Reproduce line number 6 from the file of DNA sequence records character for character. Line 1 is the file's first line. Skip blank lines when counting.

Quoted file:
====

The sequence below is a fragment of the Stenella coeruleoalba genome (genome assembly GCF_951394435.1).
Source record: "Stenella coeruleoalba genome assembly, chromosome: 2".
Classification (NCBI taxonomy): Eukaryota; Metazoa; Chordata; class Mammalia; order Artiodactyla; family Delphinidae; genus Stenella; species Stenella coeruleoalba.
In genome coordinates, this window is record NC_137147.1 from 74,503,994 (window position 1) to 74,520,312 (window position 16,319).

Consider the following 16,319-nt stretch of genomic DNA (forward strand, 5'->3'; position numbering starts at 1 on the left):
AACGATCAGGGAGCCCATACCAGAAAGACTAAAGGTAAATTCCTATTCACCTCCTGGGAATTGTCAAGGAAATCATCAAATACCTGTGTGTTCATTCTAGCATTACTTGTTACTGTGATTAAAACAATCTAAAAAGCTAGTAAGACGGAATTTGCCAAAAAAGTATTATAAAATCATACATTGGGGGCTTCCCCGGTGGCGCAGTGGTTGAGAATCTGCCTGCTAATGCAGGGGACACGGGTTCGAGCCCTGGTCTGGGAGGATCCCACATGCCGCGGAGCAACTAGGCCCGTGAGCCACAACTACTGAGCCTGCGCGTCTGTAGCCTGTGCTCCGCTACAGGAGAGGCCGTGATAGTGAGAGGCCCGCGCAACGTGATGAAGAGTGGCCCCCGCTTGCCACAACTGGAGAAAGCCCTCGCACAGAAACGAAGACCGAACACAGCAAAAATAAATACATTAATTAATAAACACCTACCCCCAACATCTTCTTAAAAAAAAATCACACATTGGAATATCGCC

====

AACGATCAGGGAGCCCATACCAGAAAGACTAAAGGTAAATTCCTATTCACCTCCTGGGAATTGTCAAGGAAATCATCAAATACCTGTGTGTTCATTCTAGCATTACTTGTTACTGTGATTAAAACAATCTAAAAAGCTAGTAAGACGGAATTTGCCAAAAAAGTATTATAAAATCATACATTGGGGGCTTCCCCGGTGGCGCAGTGGTTGAGAATCTGCCTGCTAATGCAGGGGACACGGGTTCGAGCCCTGGTCTGGGAGGATCCCACATGCCGCGGAGCAACTAGGCCCGTGAGCCACAACTACTGAGCCTGCGCGTCTGTAGCCTGTGCTCCGCTACAGGAGAGGCCGTGATAGTGAGAGGCCCGCGCAACGTGATGAAGAGTGGCCCCCGCTTGCCACAACTGGAGAAAGCCCTCGCACAGAAACGAAGACCGAACACAGCAAAAATAAATACATTAATTAATAAACACCTACCCCCAACATCTTCTTAAAAAAAAATCACACATTGGAATATCGCC